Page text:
Different types of propolis from the province of Malaga (Andalusia, Spain), supplied by Bee Garden Malaga and one from Třeboň, in the Bohemia region in the south of the Czech Republic. The used material is summarized in Table 1.

Table 1 List of propolis studied 

Name / Zone Geographical coordinates Date Type extraction Vegetation
Puerto de la Torre 36.73N,
29 / 03 / 2016 Scrape Pine trees, Oaks, poplar
Yunquera 36.72,N
4.96 W
03 / 08 / 2012 Mesh Pine trees, Oaks, poplar
La Mosca 36.74 N
4.37 W
05 / 12 / 2015 Scrape Pine trees, Oaks, poplar
Třeboň 49.01N
05 / 2015 Scrape Oak trees, Beech trees, Apple trees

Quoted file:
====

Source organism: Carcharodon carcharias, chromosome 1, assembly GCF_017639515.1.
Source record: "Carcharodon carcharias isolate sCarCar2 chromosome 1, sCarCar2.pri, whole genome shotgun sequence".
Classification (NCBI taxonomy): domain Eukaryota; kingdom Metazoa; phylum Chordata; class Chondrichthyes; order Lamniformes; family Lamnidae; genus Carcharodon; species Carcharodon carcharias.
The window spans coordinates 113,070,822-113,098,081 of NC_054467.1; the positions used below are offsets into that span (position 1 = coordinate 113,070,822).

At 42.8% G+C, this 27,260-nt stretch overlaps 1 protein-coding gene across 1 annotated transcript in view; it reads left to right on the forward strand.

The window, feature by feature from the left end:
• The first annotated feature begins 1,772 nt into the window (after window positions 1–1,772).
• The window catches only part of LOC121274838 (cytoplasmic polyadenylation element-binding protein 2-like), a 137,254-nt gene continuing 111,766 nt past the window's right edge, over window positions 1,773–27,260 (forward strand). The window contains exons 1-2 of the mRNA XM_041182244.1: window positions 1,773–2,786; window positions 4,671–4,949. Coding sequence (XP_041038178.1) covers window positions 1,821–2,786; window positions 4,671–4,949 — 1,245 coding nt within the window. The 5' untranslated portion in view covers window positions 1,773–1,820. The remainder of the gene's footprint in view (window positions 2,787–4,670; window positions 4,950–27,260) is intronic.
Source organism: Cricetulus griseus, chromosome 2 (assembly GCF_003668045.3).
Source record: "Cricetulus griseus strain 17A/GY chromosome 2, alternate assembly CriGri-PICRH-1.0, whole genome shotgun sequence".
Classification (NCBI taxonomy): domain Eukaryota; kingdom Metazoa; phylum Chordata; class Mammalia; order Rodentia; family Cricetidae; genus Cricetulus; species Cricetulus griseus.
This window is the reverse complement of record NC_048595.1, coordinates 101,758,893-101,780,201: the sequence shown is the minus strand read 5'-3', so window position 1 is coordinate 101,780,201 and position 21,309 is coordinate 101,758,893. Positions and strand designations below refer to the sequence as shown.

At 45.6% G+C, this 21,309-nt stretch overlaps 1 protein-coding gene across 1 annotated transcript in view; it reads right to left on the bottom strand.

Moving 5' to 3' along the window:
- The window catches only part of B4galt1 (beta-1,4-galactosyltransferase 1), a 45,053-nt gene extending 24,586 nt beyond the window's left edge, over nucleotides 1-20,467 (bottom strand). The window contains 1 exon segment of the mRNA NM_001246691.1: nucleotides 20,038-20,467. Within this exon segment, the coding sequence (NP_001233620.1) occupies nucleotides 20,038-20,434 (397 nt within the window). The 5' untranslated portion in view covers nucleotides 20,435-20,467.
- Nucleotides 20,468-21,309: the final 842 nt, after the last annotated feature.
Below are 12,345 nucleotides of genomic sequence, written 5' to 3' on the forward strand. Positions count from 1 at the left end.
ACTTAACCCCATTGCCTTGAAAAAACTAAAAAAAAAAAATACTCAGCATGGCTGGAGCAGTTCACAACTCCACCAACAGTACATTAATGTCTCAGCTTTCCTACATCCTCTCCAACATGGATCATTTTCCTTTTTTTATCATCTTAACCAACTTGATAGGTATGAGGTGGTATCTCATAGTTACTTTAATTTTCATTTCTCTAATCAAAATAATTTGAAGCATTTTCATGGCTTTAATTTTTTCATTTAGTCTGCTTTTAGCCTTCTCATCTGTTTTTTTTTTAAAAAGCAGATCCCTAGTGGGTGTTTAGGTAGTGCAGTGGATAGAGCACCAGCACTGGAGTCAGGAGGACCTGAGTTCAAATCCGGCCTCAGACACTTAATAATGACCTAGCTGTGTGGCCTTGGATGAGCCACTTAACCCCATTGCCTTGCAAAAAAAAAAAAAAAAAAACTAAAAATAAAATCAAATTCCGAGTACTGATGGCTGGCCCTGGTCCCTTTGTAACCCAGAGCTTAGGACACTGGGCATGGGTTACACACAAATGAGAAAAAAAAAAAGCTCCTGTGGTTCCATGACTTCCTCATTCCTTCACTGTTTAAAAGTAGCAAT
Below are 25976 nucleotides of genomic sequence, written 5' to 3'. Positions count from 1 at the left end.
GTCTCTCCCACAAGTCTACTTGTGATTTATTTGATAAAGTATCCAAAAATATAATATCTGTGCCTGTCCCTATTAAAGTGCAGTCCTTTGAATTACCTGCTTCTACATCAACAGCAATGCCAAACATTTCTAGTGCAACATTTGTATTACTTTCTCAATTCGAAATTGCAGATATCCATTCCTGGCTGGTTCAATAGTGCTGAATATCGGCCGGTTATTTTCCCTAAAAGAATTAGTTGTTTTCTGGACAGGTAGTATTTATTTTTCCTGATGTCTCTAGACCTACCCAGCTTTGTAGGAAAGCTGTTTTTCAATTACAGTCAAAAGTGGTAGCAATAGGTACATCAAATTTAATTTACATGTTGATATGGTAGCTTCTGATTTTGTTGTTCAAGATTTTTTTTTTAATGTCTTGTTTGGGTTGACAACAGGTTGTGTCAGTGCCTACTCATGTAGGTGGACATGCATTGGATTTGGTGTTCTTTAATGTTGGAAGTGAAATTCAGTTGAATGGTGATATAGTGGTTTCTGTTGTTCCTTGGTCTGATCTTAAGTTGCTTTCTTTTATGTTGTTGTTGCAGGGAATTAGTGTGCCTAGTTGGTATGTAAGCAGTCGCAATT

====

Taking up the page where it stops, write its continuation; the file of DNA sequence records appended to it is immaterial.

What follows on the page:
Třeboň 49.01N
05 / 2016 Scrape Oak trees, Beech trees, Apple trees

Preparation for propolis extraction

The crude propolis samples are refrigerated at -20°C, where they are solidified for better handling. A 100 mL of pure ethanol is added for each 30g of propolis. The solution was stirred on a magnetic stirrer for 10 days in the absence of light and room temperature. After 10 days it was centrifuged in order to take the supernatant and filter it. The samples were then rotated all night to completely remove the ethanol in the sample. The extracted propolis was lyophilized for 48 hours and stored at -20°C for different assays.

Evaluation of the total antioxidant capacity in a water-soluble medium according to the ABTS+/S2O8K2 method